Lawyers for firms suing Norway over lost pipeline tariffs have hit back at the government in a dispute over expenses in one of the most costly trials in the nation’s history.
Norway’s ruling coalition in June criticized plaintiffs, including Allianz SE, for running up court fees of about 65 million kroner ($8 million), saying they were beyond “reasonable resource use” and urged the court not to order it to cover the costs if it loses the trial.
But in a letter to the court, the plaintiffs said Norway’s government had “no basis” on which to claim the costs were higher than necessary.
“Preparations for the case have been long and extensive,” the lawyers for three of the companies wrote in a July 16 letter obtained by Bloomberg. The case has also been “complex” and required comprehensive documentation that has been “very hard to obtain.”
The plaintiffs point to the fact that they have also charged less per client than the government had to pay its lawyers.
The two sides are each disputing the other’s use of consultants. The plaintiffs want the government to explain which it paid one consultant for the trial 1 million kroner to analyze the economic consequences of the decision to cut tariffs back in 2013.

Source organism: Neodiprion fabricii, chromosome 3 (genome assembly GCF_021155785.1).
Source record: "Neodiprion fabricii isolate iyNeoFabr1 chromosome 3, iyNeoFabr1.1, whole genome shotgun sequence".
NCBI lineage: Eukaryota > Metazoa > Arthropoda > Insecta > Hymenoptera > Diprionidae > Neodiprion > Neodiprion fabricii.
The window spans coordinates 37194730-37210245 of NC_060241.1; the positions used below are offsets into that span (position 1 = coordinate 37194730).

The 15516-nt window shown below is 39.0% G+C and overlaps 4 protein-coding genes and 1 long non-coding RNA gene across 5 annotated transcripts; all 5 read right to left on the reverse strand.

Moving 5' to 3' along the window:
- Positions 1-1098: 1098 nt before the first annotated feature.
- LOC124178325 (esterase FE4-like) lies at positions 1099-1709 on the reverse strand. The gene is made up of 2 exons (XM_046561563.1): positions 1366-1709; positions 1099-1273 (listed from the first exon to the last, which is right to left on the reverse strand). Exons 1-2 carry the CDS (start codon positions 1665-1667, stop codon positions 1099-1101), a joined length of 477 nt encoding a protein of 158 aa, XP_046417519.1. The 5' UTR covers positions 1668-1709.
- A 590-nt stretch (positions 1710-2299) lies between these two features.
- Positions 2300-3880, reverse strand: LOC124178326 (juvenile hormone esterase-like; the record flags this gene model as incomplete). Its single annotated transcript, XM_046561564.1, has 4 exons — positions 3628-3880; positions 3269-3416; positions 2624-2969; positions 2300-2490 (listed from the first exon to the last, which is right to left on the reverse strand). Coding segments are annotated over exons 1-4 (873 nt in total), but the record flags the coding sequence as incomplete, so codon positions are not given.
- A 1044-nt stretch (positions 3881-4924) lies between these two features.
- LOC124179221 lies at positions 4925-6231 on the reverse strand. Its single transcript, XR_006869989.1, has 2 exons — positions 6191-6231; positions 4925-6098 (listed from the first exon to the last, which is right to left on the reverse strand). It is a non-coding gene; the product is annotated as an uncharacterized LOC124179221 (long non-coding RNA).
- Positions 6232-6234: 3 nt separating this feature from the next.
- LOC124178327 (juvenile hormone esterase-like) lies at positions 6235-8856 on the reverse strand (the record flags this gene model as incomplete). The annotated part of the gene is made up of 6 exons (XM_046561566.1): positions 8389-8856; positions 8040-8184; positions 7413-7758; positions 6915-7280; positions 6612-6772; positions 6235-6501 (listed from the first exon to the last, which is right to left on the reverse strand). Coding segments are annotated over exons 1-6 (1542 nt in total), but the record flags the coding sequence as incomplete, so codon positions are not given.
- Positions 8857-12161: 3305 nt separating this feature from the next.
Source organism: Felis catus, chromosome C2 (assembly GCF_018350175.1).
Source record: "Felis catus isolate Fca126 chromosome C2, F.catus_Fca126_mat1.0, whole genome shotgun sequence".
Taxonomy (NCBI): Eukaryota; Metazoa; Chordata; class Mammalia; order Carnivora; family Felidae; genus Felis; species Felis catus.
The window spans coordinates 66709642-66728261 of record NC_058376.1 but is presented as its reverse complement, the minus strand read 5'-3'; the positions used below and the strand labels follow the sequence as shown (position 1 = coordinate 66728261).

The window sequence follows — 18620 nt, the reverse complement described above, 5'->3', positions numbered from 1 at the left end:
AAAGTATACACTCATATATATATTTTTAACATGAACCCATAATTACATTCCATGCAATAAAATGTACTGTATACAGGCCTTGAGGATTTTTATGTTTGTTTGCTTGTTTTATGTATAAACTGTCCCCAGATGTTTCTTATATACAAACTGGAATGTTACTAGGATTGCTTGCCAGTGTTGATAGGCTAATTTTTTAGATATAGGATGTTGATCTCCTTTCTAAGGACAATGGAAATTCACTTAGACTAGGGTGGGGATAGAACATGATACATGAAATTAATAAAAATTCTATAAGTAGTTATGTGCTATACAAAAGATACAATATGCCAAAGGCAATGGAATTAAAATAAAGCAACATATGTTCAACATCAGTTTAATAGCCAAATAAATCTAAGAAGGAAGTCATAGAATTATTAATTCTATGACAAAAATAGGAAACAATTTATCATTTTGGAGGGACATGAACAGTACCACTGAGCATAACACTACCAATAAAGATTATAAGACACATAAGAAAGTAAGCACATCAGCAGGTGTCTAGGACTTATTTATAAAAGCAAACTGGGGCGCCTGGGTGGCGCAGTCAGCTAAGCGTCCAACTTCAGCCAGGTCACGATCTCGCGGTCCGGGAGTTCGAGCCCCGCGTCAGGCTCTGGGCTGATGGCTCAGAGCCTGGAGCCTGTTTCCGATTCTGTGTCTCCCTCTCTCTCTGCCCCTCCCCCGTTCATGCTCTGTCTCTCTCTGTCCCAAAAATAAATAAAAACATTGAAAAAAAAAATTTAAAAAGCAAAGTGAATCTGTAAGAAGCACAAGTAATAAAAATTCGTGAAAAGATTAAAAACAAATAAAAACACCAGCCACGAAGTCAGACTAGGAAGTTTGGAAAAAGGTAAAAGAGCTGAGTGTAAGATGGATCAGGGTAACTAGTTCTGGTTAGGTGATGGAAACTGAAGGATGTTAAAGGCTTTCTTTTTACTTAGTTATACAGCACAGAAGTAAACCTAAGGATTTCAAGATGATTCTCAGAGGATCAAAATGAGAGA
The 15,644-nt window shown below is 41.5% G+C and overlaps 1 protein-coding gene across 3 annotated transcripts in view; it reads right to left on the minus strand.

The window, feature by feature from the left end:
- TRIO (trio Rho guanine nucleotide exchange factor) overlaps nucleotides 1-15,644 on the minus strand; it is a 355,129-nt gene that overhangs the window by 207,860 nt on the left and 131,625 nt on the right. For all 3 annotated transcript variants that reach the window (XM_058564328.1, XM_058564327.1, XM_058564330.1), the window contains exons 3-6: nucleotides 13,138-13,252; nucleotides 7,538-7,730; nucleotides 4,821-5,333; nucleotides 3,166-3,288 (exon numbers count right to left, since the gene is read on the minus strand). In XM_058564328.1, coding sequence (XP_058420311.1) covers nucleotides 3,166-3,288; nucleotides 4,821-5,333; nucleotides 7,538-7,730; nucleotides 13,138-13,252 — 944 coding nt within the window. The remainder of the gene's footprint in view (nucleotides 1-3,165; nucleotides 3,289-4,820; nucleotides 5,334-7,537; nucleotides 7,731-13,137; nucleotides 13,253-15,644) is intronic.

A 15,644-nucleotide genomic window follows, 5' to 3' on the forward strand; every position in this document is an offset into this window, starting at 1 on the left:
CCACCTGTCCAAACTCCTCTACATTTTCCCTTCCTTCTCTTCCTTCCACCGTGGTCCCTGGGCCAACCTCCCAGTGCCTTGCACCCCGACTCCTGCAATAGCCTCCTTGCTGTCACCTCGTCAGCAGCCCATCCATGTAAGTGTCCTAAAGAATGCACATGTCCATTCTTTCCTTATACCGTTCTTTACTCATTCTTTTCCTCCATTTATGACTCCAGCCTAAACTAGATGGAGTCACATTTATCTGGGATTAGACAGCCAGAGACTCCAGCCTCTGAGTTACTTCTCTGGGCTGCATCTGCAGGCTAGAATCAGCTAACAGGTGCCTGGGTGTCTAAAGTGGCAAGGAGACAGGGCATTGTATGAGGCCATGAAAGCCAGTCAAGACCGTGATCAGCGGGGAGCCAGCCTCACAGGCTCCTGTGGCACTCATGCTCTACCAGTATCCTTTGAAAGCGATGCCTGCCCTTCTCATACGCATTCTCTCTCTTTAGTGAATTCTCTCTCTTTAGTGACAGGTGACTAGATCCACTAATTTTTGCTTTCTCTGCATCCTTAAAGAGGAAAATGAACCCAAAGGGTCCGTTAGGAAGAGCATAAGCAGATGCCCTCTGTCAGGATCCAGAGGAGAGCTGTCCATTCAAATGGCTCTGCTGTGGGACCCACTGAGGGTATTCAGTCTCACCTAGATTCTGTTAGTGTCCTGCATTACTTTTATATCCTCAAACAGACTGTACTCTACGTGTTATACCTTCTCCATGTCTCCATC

“It’s hard to comprehend that this type of analysis wasn’t done ahead of the decision,” they said. “It has to be assumed that the Petroleum and Energy Ministry and its subsidiaries have the necessary expertise and resources to perform this work themselves.”
Companies owned by Allianz, Abu Dhabi’s sovereign wealth fund, Canadian pension funds and other international investors, sued Norway last year over surprise tariff cuts that they say will reduce their income from gas transportation by $1.8 billion by 2028. The investors bought a 44 percent stake in Gassled, the pipeline network, in 2011 and 2012, from oil companies including state-controlled Statoil ASA.
A ruling is expected at the end of this month or early October after proceedings ended June 16.
The government’s lawyers criticized the plaintiffs for requesting significant amounts of documentation of “partly marginal relevance,” inflating expenses, the letter showed. They said there was no justification for the plaintiffs’ expenses being almost three times those of the government, or 19,000 billed hours, which is than 11 years in full-time equivalents.